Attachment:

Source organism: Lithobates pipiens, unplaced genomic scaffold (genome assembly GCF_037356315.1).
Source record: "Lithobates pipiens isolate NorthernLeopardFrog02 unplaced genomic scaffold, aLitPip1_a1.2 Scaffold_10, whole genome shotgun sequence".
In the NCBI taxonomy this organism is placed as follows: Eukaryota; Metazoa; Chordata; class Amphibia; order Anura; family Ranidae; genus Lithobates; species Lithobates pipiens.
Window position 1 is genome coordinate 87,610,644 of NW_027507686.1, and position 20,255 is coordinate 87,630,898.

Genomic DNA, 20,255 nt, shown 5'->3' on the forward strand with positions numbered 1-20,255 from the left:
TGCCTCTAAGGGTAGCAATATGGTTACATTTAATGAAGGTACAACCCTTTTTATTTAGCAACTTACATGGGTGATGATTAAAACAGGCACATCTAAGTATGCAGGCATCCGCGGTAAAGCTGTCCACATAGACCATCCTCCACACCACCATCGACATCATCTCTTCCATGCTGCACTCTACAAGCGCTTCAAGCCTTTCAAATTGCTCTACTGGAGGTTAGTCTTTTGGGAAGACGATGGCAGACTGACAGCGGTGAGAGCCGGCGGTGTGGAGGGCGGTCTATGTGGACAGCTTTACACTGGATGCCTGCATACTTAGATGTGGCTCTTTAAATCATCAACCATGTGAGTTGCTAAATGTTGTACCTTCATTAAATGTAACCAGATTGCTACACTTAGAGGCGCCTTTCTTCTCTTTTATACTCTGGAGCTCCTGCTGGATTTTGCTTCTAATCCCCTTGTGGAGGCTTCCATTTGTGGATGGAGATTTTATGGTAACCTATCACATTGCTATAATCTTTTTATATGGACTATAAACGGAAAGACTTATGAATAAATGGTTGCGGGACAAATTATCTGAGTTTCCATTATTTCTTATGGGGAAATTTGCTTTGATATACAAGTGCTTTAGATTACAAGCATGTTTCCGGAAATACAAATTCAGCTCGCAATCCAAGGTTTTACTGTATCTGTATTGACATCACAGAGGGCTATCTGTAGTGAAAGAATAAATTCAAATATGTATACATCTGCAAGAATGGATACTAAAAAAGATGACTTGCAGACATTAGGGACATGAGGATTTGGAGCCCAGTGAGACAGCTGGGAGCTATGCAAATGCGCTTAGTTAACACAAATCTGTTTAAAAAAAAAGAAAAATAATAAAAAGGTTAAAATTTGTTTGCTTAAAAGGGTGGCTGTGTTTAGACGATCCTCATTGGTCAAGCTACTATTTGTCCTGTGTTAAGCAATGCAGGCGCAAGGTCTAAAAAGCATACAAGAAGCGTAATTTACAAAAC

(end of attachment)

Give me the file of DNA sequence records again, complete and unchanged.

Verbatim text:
Source organism: Lithobates pipiens, unplaced genomic scaffold (genome assembly GCF_037356315.1).
Source record: "Lithobates pipiens isolate NorthernLeopardFrog02 unplaced genomic scaffold, aLitPip1_a1.2 Scaffold_10, whole genome shotgun sequence".
In the NCBI taxonomy this organism is placed as follows: Eukaryota; Metazoa; Chordata; class Amphibia; order Anura; family Ranidae; genus Lithobates; species Lithobates pipiens.
Window position 1 is genome coordinate 87,610,644 of NW_027507686.1, and position 20,255 is coordinate 87,630,898.

Genomic DNA, 20,255 nt, shown 5'->3' on the forward strand with positions numbered 1-20,255 from the left:
TGCCTCTAAGGGTAGCAATATGGTTACATTTAATGAAGGTACAACCCTTTTTATTTAGCAACTTACATGGGTGATGATTAAAACAGGCACATCTAAGTATGCAGGCATCCGCGGTAAAGCTGTCCACATAGACCATCCTCCACACCACCATCGACATCATCTCTTCCATGCTGCACTCTACAAGCGCTTCAAGCCTTTCAAATTGCTCTACTGGAGGTTAGTCTTTTGGGAAGACGATGGCAGACTGACAGCGGTGAGAGCCGGCGGTGTGGAGGGCGGTCTATGTGGACAGCTTTACACTGGATGCCTGCATACTTAGATGTGGCTCTTTAAATCATCAACCATGTGAGTTGCTAAATGTTGTACCTTCATTAAATGTAACCAGATTGCTACACTTAGAGGCGCCTTTCTTCTCTTTTATACTCTGGAGCTCCTGCTGGATTTTGCTTCTAATCCCCTTGTGGAGGCTTCCATTTGTGGATGGAGATTTTATGGTAACCTATCACATTGCTATAATCTTTTTATATGGACTATAAACGGAAAGACTTATGAATAAATGGTTGCGGGACAAATTATCTGAGTTTCCATTATTTCTTATGGGGAAATTTGCTTTGATATACAAGTGCTTTAGATTACAAGCATGTTTCCGGAAATACAAATTCAGCTCGCAATCCAAGGTTTTACTGTATCTGTATTGACATCACAGAGGGCTATCTGTAGTGAAAGAATAAATTCAAATATGTATACATCTGCAAGAATGGATACTAAAAAAGATGACTTGCAGACATTAGGGACATGAGGATTTGGAGCCCAGTGAGACAGCTGGGAGCTATGCAAATGCGCTTAGTTAACACAAATCTGTTTAAAAAAAAAGAAAAATAATAAAAAGGTTAAAATTTGTTTGCTTAAAAGGGTGGCTGTGTTTAGACGATCCTCATTGGTCAAGCTACTATTTGTCCTGTGTTAAGCAATGCAGGCGCAAGGTCTAAAAAGCATACAAGAAGCGTAATTTACAAAAC